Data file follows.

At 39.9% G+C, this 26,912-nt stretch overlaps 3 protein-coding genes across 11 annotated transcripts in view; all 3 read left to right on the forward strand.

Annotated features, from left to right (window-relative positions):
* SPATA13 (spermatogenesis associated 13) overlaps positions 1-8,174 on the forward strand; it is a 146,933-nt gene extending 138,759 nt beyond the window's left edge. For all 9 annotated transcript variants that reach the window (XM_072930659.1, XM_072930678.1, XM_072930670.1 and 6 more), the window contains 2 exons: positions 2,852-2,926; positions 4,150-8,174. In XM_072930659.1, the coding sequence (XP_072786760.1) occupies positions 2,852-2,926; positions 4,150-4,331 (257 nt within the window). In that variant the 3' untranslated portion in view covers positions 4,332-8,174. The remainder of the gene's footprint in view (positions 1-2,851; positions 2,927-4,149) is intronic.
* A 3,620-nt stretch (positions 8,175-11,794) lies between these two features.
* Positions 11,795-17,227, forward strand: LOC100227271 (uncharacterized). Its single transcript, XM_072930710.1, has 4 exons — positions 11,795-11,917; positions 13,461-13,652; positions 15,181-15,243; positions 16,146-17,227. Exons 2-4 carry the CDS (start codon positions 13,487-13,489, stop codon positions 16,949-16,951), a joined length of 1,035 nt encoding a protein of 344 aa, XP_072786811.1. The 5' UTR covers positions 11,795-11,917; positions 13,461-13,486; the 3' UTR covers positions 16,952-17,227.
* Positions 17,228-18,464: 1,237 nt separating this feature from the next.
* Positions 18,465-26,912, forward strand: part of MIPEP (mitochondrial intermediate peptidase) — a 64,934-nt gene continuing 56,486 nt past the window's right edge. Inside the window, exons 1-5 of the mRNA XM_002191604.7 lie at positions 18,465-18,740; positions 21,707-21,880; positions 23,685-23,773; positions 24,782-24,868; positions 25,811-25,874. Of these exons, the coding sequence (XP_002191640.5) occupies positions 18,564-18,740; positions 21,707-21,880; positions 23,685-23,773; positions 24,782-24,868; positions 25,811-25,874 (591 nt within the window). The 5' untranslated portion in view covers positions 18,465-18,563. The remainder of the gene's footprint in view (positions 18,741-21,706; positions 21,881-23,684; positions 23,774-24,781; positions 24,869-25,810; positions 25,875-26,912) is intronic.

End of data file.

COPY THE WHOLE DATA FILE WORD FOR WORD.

At 39.9% G+C, this 26,912-nt stretch overlaps 3 protein-coding genes across 11 annotated transcripts in view; all 3 read left to right on the forward strand.

Annotated features, from left to right (window-relative positions):
* SPATA13 (spermatogenesis associated 13) overlaps positions 1-8,174 on the forward strand; it is a 146,933-nt gene extending 138,759 nt beyond the window's left edge. For all 9 annotated transcript variants that reach the window (XM_072930659.1, XM_072930678.1, XM_072930670.1 and 6 more), the window contains 2 exons: positions 2,852-2,926; positions 4,150-8,174. In XM_072930659.1, the coding sequence (XP_072786760.1) occupies positions 2,852-2,926; positions 4,150-4,331 (257 nt within the window). In that variant the 3' untranslated portion in view covers positions 4,332-8,174. The remainder of the gene's footprint in view (positions 1-2,851; positions 2,927-4,149) is intronic.
* A 3,620-nt stretch (positions 8,175-11,794) lies between these two features.
* Positions 11,795-17,227, forward strand: LOC100227271 (uncharacterized). Its single transcript, XM_072930710.1, has 4 exons — positions 11,795-11,917; positions 13,461-13,652; positions 15,181-15,243; positions 16,146-17,227. Exons 2-4 carry the CDS (start codon positions 13,487-13,489, stop codon positions 16,949-16,951), a joined length of 1,035 nt encoding a protein of 344 aa, XP_072786811.1. The 5' UTR covers positions 11,795-11,917; positions 13,461-13,486; the 3' UTR covers positions 16,952-17,227.
* Positions 17,228-18,464: 1,237 nt separating this feature from the next.
* Positions 18,465-26,912, forward strand: part of MIPEP (mitochondrial intermediate peptidase) — a 64,934-nt gene continuing 56,486 nt past the window's right edge. Inside the window, exons 1-5 of the mRNA XM_002191604.7 lie at positions 18,465-18,740; positions 21,707-21,880; positions 23,685-23,773; positions 24,782-24,868; positions 25,811-25,874. Of these exons, the coding sequence (XP_002191640.5) occupies positions 18,564-18,740; positions 21,707-21,880; positions 23,685-23,773; positions 24,782-24,868; positions 25,811-25,874 (591 nt within the window). The 5' untranslated portion in view covers positions 18,465-18,563. The remainder of the gene's footprint in view (positions 18,741-21,706; positions 21,881-23,684; positions 23,774-24,781; positions 24,869-25,810; positions 25,875-26,912) is intronic.